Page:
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As the title mentions, I prefer the look of thick tzitzit to thin, although I'm considering medium. But, is there a meaning or assumed minhag associated with the thickness of tzitzit on the tallit katan? Do thick tzitzit tell others I follow a certain minhag, when in actuality it's just a look that I prefer? I usually see thin tzitzit being worn, but after tying and wearing a tallit that has thin tzitzit, I just didn't like the look compared to the thick look. My tying minhag is standard Sephardi and I like to wear my strings hanging down, grouped together on each side under my belt to keep them in place. This works best for my work situation, as I'm an elementary school teacher and they like to grab my strings when I'm not looking. The forementiond thin tzitzit were not up to par with kids tugging them, either. So, long story short-- Does thickness mean anything, and does the way I prefer to wear the tzitzit conflict with anything halachically? Thanks!

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  • Possibly just hiddur mitzvah?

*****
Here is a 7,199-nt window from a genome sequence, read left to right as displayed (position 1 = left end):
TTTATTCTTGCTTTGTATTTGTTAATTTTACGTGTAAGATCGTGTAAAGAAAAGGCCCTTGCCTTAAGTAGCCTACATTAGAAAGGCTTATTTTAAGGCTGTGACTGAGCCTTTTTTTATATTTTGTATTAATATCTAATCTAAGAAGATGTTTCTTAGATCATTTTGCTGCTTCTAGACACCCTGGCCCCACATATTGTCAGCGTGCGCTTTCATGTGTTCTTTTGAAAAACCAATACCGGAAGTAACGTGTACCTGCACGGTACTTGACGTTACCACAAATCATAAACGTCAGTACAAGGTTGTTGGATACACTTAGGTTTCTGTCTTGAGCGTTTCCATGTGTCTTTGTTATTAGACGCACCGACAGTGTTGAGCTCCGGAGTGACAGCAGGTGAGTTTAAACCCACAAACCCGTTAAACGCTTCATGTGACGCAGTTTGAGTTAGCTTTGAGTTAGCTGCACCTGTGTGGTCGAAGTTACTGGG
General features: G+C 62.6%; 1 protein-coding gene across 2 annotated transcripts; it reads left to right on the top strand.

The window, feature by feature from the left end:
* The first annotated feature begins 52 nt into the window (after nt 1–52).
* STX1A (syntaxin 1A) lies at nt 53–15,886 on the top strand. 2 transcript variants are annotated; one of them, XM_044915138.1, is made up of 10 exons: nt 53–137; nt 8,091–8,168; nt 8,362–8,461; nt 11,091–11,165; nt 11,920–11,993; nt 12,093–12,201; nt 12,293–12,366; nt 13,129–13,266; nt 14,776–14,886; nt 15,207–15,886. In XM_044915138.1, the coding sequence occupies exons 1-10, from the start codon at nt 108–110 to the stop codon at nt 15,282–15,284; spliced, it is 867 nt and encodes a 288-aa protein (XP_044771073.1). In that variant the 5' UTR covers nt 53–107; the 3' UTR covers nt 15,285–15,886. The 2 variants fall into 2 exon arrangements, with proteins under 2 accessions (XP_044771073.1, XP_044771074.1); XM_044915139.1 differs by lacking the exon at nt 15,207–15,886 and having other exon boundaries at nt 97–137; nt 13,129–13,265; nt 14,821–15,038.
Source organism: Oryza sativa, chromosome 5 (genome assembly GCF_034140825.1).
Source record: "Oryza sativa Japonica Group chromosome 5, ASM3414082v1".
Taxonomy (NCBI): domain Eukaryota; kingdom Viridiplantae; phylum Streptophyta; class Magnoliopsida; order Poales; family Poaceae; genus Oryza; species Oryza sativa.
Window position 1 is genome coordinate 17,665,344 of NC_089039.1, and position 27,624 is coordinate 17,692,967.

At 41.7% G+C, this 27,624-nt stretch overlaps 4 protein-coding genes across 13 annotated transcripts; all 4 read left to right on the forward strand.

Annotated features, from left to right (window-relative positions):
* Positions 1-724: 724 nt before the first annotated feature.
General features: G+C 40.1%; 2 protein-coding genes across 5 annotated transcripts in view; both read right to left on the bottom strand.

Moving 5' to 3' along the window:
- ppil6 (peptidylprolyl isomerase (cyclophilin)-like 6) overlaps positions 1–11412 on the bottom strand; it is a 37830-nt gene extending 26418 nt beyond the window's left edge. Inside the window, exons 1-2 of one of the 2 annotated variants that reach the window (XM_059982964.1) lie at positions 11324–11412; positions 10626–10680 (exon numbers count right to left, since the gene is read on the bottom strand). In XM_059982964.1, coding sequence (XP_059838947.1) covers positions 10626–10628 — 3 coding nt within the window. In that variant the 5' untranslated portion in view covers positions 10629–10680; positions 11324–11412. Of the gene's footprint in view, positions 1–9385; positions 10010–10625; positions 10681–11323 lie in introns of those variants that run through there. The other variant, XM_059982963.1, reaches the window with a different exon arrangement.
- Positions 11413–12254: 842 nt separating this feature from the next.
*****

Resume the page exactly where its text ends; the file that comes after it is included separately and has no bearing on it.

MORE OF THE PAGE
– Dov
    Aug 19, 2023 at 22:45
  • Some acharonim think if it's too thick it becomes a rope not a string and is invalid. Some kabbalistic sources praise 8 ply strings which is beyond the halachic minimum.
    – Double AA
    Aug 20, 2023 at 1:35
  • To me it says "that guy must hand wash his tallitot' Aug 20, 2023 at 7:16

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Thickness of strings does not matter. The Mishna Berura says it is preferable to wear your tzitzis on the corners, and not group them together.

While the Shulchan Aruch says to wear the tzitzis outside, the accepted custom among Sefardim is to follow the opinion of Arizal and wear tzitzis under the clothes, so they are not visible. (See Yalkut Yosef) Especially if kids are tugging the tzitzis, it is probably not respectful to leave them exposed to the kids' shenanigans.

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  • Tucking in the tzitzis was the German Ashkenazi minhag as well.
    – ezra
    Sep 24, 2023 at 4:55

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